Originally published – Oct. 2005. in The CrossFit Journal
We have four glute-ham developers (GHDs) at CrossFit Santa Cruz. We use them for back extensions and sit-ups. This month we explore the glute-ham developer sit-up, once more commonly referred to as a “roman chair sit-up.”
The GHD sit-up was once a gym staple. In the gym today only rarely will someone be found doing other than back extensions on the GHD. In no small measure the decline of the GHD or roman chair sit-up coincided with the advent of the crunch. The crunch came to fashion on warnings and claims in popular media of the traditional sit-up’s destructive impact on the back.
It was argued that the GHD style sit-up’s primary movers were the hip flexors and not the abs and consequently this sit-up, and sit-ups like it, were actually not good abdominal exercises. It was further argued that recruiting the hip flexors to lift the torso was destructive to the lumbar spine.
Once every couple of years we get lucky and find an exercise physiologist to repeat this message of poor ab recruitment and lower back destruction standing in front of the GHD apparatus. What we do is ask them to mount the GHD and perform a set of thirty sit-ups for us while rehashing the poor recruitment claim.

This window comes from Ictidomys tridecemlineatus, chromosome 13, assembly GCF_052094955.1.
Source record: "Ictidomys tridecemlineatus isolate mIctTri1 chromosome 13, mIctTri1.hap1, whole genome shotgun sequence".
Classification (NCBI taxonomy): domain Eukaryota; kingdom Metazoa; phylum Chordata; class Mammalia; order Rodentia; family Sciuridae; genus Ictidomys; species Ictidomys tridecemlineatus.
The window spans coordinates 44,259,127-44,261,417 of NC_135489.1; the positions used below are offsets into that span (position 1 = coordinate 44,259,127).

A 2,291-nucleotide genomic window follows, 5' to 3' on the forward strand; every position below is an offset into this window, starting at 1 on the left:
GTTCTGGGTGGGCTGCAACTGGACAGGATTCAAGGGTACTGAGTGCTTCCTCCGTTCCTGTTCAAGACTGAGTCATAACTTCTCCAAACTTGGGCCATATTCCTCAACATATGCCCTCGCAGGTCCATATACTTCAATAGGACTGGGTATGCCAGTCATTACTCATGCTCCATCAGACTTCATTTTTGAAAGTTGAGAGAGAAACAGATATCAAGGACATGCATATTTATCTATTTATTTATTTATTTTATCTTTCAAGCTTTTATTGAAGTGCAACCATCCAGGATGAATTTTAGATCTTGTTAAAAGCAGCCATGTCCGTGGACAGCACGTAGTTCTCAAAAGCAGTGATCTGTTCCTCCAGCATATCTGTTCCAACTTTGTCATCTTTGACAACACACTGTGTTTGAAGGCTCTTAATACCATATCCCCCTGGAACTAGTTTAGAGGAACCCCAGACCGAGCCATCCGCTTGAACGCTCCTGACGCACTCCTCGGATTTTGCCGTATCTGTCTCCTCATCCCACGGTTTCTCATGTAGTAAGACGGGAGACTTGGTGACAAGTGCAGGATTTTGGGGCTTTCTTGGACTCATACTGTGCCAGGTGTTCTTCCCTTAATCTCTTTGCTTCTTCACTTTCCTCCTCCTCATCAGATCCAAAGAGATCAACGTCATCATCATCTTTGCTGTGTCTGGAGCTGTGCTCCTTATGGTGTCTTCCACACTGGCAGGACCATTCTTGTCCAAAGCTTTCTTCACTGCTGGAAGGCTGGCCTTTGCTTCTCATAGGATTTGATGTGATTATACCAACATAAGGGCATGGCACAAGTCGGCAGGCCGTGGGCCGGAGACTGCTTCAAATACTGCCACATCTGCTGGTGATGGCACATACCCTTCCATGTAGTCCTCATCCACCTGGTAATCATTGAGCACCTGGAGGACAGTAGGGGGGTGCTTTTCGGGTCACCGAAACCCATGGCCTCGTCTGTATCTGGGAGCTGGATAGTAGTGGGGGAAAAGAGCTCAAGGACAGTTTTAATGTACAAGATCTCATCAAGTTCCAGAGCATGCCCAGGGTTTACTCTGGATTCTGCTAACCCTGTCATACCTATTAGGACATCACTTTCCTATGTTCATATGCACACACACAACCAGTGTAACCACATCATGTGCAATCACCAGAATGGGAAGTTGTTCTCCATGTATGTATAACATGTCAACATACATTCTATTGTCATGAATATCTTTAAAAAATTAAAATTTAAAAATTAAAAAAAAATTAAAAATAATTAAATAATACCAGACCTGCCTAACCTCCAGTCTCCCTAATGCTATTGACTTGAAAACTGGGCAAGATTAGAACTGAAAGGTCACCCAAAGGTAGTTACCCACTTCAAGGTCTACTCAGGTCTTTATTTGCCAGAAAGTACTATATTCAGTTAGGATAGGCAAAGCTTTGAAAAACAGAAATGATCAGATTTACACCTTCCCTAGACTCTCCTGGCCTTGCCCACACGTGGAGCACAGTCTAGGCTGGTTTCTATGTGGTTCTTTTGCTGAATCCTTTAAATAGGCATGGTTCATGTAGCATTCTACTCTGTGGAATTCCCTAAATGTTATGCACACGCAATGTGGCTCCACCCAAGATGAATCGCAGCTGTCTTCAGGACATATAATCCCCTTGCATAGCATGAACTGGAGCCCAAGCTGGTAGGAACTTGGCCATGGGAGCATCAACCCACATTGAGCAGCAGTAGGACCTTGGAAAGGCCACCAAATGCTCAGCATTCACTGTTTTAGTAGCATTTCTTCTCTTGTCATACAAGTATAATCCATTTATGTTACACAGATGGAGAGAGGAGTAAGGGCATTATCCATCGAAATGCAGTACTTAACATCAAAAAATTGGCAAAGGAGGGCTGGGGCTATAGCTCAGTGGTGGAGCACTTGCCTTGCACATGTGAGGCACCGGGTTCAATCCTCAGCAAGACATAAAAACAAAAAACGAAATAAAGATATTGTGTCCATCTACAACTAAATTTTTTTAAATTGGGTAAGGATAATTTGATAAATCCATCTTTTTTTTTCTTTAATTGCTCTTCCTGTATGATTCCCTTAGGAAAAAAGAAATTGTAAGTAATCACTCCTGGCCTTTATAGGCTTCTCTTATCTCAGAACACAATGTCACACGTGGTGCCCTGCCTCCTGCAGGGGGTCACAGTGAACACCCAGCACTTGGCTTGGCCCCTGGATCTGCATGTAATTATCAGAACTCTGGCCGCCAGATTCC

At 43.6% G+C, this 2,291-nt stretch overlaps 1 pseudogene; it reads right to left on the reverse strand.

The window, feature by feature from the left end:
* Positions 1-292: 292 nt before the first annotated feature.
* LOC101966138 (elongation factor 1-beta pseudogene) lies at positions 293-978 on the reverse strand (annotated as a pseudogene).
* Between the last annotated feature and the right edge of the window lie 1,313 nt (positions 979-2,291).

The fun comes the following day when the report comes back from the exercise scientist that they are almost too sore to sit upright. Laughing, walking, standing, and moving are all excruciating. Where are they hit? The abs.
Our favorite story along these same lines comes from Matt Weaver (www.speed101.com), arguably the world’s fastest human being. On top of being known for hitting 85 mph on a bike, Matt was crowned “King Sit-Up” in high school for completing 100 perfect-form bodyslapping sit-ups in one minute. In one of his earlier visits to CrossFit Santa Cruz he found himself in a multistation circuit with a group of CrossFit veterans that included twenty-one reps of GHD sit-ups with a full range of motion, hands reaching back to the floor.